And in our newspaper research this week we cover the news stories, events and court cases of the first six months of 1906, mentioning Edwin Handy, Wm Perks, Wm Shaw, James Walker, James Hemmingsley, Joe Baker, Samuel Brough, George Moore, Annie Alice Douglas, Isaac Stokes, John Felton, Charles Lockett, Wm Henry Steadman, Miss Jones of Hillside, Wm Thomas Summerton, George Mason and PC Hulme.  Also court cases where Albert Hawkins, Wm Morgan, Wm Perks and Job Whitehouse were all prosecuted for selling ‘short measure’ in their shops and cricket matches involving W Lawson, W Horton, JV Greensill, G Whitehouse, R Evans, E Marshall, G Wootton, E Field, A Hamblett, J Bullock, R Shorter, D Smith, F Bown, AE Elwell, G Allen, A Wollaston, W Pearce, B Dutton and E Pearson. Copies available at £1 per report. In Mike Belcher’s ‘What Happened this Week 100 Years Ago’ there is a story of a cycling accident in which the rider W Butler was badly injured and had to be conveyed to hospital by Mr G H Seedhouse.

Also our ‘Memories’ come this week from Olive (nee Whitehouse) who recorded her ‘Childhood Memories’ twelve years ago and it is in response to last week’s request for anyone who can recollect the plane crash and the pilot baling out over Cheslyn Hay in WWII. Olive recalls the night in question very well and explains what day to day life was like during the Second World War through the eyes of a teenage girl and written in a light humorous way. Full details of any of the above reports can be available by request to this email address below. trevor.cheslynhayhistory@talktalk.net

Weekly News – 9th September 2012

Coffee morning on Thursday, 13th September at 10am at theSalem. Our Salem Base is open every Tuesday from 10am – 3pm for enquiries and help on research. Norma from Canadaemails with an enquiry. ‘My paternal grandparents were Frances Ellen Jones, (b 1863 either in Wolverhampton or Walsall ) and William Henry Bowen (b 1858 in Worcestershire).  William’s mother was Mary Bull and Frances ‘ father was Robert Jones.  I think Robert was from Wolverhampton .  William and Frances married at St Mark’s Great Wyrley c1888.  I have a cousin somewhere named Molly Holland who is related to Frances in some way and she, Molly, married a man named Ramsbottom from Lancashire .  There is a town named after the Ramsbottoms, they owned a cotton mill there.  She was matron at the hospital in Bolton at some time in her life.  Also in the 12th August 2012 Newsletter there was a mention of Marjorie Bull from Hill Street and I wondered if anyone might know if she was connected to my Bulls?  My father was Frank Bowen (b 2 Nov 1905 C/Hay) and my mother was Fanny Elizabeth (Onions) Bowen (b 20 Nov 1905Walsall ). My dad grew up in Cheslyn Hay and was a member of the Cheslyn Hay Working Man’s Club, involved in the darts and bowls teams and he worked at Abbey Drop Forgings/Elliot Lucas in Bridgtown and we lived inUpper Landywood .’  Can anyone add anymore information – or does anyone remember Frank Bowen or any of the family?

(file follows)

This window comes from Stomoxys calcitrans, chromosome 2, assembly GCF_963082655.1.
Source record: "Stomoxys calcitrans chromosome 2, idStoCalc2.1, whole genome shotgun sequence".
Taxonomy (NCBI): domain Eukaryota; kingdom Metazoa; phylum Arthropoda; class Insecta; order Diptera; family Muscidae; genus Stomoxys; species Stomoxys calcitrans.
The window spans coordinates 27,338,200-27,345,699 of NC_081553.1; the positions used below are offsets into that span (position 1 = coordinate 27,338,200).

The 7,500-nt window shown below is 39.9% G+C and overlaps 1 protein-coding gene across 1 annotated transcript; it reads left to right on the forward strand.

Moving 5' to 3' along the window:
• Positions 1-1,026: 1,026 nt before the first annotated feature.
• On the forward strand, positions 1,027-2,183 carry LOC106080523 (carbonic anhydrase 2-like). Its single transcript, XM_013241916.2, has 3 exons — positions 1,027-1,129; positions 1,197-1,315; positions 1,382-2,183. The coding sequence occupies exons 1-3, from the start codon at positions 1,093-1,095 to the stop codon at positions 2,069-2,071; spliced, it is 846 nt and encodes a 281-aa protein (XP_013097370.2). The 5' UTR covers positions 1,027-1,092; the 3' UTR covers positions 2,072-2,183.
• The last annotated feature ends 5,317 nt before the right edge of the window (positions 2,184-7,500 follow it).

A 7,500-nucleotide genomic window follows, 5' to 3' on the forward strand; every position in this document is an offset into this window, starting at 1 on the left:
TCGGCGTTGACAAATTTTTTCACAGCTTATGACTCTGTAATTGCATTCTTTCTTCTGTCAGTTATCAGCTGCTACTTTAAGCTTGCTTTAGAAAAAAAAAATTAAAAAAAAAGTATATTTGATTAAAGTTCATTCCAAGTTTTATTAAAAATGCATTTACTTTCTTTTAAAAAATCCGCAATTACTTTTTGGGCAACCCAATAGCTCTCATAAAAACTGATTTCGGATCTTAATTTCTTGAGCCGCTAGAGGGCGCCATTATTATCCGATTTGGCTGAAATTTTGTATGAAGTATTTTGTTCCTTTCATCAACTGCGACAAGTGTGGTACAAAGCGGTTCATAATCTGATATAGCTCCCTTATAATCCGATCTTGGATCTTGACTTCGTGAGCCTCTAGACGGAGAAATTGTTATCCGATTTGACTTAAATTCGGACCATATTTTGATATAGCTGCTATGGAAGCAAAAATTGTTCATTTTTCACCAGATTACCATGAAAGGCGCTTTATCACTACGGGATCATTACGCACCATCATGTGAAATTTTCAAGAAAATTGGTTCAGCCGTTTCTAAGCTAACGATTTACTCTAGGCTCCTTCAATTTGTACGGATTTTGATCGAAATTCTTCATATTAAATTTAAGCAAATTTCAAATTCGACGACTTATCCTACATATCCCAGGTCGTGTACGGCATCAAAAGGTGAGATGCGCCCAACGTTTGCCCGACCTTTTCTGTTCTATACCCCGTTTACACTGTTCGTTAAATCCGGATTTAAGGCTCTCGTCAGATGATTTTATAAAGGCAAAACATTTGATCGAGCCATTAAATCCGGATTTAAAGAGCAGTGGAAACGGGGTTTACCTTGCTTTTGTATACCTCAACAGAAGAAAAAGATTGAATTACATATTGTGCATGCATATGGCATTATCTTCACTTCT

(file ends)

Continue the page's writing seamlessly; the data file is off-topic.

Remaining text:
Just received an email from Maureen (nee Brown) who used to live in the High Street and is coming over fromGermany to visit us at our Exhibition on Saturday 29th September and would love to meet up with any of her old friends.

Our researchers have produced family trees and information for Alf on his quest of last week for his grandmother Caroline Baker and her whereabouts after she was living at Landywood in 1911 and we are now looking in the Red Books and Directories.